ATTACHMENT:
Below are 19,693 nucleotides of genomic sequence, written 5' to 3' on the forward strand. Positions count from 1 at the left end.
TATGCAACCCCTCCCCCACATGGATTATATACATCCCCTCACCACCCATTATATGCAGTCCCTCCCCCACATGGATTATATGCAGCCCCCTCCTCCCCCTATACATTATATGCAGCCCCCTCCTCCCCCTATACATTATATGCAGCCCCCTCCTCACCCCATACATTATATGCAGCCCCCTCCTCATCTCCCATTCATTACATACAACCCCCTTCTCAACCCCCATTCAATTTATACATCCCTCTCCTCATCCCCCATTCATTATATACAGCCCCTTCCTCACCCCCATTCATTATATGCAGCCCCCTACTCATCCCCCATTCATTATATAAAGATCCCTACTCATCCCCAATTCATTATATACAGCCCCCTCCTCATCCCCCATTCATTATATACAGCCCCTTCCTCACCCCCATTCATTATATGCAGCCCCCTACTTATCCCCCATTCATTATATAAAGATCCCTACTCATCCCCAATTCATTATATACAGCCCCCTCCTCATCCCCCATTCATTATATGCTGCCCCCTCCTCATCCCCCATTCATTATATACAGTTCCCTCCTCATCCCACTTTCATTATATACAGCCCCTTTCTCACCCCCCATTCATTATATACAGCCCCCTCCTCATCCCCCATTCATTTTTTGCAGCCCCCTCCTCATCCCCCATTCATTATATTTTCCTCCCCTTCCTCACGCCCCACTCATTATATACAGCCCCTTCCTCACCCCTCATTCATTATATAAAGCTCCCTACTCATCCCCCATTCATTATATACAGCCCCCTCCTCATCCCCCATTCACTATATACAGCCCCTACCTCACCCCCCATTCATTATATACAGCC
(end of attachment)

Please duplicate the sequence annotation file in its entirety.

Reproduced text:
Below are 19,693 nucleotides of genomic sequence, written 5' to 3' on the forward strand. Positions count from 1 at the left end.
TATGCAACCCCTCCCCCACATGGATTATATACATCCCCTCACCACCCATTATATGCAGTCCCTCCCCCACATGGATTATATGCAGCCCCCTCCTCCCCCTATACATTATATGCAGCCCCCTCCTCCCCCTATACATTATATGCAGCCCCCTCCTCACCCCATACATTATATGCAGCCCCCTCCTCATCTCCCATTCATTACATACAACCCCCTTCTCAACCCCCATTCAATTTATACATCCCTCTCCTCATCCCCCATTCATTATATACAGCCCCTTCCTCACCCCCATTCATTATATGCAGCCCCCTACTCATCCCCCATTCATTATATAAAGATCCCTACTCATCCCCAATTCATTATATACAGCCCCCTCCTCATCCCCCATTCATTATATACAGCCCCTTCCTCACCCCCATTCATTATATGCAGCCCCCTACTTATCCCCCATTCATTATATAAAGATCCCTACTCATCCCCAATTCATTATATACAGCCCCCTCCTCATCCCCCATTCATTATATGCTGCCCCCTCCTCATCCCCCATTCATTATATACAGTTCCCTCCTCATCCCACTTTCATTATATACAGCCCCTTTCTCACCCCCCATTCATTATATACAGCCCCCTCCTCATCCCCCATTCATTTTTTGCAGCCCCCTCCTCATCCCCCATTCATTATATTTTCCTCCCCTTCCTCACGCCCCACTCATTATATACAGCCCCTTCCTCACCCCTCATTCATTATATAAAGCTCCCTACTCATCCCCCATTCATTATATACAGCCCCCTCCTCATCCCCCATTCACTATATACAGCCCCTACCTCACCCCCCATTCATTATATACAGCC